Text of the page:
Experts are quick to point out that even today’s most impressive optical switches represent only an early step in the evolution of functional optical devices. In a world of advanced microelectronics, today’s prototypes are still bulky-and they’re dumb. Although they can switch light beams with ease, they can’t read the messages carried in them. As a result, electronic devices must be used to control the photonic switches, telling them when and where to redirect the beams of light. That’s acceptable if the goal is simply to reconfigure the main pathways of light at the network hubs. But that initial goal certainly will not satisfy the ambitions of telecom providers for long. They would like to extend the full power of optical switching all the way to the end users, creating a truly “all-optical Internet.” And that means smarter optical switching.
The Internet is built around packets-strings of data that find their destination by hopping between local and regional “nodes” where the mesh of transmission lines that form the Internet intersect. E-mail a snapshot and it will be chopped into hundreds or thousands of packets that travel separately from node to node. Each packet carries with it an Internet protocol, or IP, address that is read by electronic switches called routers at each node. Whereas the switches at the network backbone can blindly shift an immense number of packets in bulk, routers must ponder each packet. The IP address tells the routers where the packet is going; the routers then forward it to the next appropriate node. This process is repeated across the Net until the individual packets that make up the snapshot have arrived at their destination, where they are reassembled.
This forwarding arrangement is part of what makes the Internet resilient. If a node goes down or is temporarily swamped, neighboring routers simply divert the flow of packets around it. However, routers are straining to keep pace with the surging Internet traffic, just like their electronic cousins in the network backbone. Each channel of light in today’s fastest fiber-optic cables transmits thousands of packets every second, with additional channels being squeezed in all the time. While electronic routers have managed to keep up with converting the optical signal to electrons and reading the IP address on each packet, they are now being pushed to their limits.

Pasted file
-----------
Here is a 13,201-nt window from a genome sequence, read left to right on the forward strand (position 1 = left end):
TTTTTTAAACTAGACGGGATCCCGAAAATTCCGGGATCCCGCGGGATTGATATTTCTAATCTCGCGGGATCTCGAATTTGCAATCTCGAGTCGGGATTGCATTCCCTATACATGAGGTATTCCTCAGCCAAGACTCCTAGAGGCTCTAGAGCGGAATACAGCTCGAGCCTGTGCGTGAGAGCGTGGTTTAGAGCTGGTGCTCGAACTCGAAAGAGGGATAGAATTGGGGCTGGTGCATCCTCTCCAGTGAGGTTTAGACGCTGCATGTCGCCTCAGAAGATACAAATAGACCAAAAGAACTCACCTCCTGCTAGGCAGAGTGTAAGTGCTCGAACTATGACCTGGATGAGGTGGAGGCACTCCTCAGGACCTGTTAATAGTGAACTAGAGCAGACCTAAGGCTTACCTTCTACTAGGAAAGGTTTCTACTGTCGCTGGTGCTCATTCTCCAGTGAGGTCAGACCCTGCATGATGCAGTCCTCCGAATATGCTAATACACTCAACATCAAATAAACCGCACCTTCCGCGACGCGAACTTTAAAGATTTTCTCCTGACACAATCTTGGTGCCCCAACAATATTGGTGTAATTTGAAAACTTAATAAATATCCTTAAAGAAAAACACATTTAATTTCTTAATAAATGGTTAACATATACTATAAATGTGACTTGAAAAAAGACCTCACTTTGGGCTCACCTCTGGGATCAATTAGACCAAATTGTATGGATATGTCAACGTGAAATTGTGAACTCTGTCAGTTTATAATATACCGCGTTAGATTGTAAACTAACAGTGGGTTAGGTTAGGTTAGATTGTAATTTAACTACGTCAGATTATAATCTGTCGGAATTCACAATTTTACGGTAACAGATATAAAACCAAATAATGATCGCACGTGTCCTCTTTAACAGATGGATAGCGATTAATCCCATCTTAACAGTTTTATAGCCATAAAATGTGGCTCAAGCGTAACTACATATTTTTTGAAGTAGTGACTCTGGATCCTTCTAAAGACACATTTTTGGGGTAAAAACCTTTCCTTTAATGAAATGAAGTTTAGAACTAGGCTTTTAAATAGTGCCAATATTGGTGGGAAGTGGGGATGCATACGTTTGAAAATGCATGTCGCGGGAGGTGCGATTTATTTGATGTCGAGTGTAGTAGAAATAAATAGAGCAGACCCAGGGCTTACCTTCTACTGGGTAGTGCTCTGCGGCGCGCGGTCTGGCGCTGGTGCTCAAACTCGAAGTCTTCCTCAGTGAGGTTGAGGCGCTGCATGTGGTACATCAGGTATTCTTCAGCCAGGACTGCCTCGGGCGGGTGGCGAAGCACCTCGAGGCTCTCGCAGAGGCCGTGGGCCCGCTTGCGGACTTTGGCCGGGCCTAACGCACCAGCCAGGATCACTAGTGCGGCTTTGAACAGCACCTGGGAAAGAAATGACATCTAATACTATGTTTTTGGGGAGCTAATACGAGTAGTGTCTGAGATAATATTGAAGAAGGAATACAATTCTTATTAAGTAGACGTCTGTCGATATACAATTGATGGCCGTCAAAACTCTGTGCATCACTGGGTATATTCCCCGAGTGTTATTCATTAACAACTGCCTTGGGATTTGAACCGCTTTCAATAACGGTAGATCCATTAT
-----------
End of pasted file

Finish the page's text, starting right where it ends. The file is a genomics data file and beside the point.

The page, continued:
Herein lies the next big job for photonic switches. In tomorrow’s all-optical Internet, operating at speeds unimaginable with electronics and delivering that speed to your home PC, photonic switches must be smart enough to serve as routers by recognizing the packets of information and determining where they should go. In other words, the devices must have the speed of optics and the intelligence of microelectronics. And that will happen, say those in the field. “The future of networking is going to be optical IP switching,” says Gary Bjorklund, chief technology officer with Miami-based Nanovation Technologies.
To spur the creation of optical components that are far smaller and smarter, earlier this year Nanovation pledged $90 million over six years to finance research at MIT in the field of microphotonics. The goal is to emulate the integration of transistors and other electronic devices onto a chip by shrinking optical switches, fibers, lasers and detectors, and stringing them together on a single optical circuit. Just as stuffing together more and more transistors, diodes and capacitors has greatly multiplied the speed and power of microelectronics, both MIT and Nanovation are betting that integrated microphotonics circuits will deliver similar advances in performance.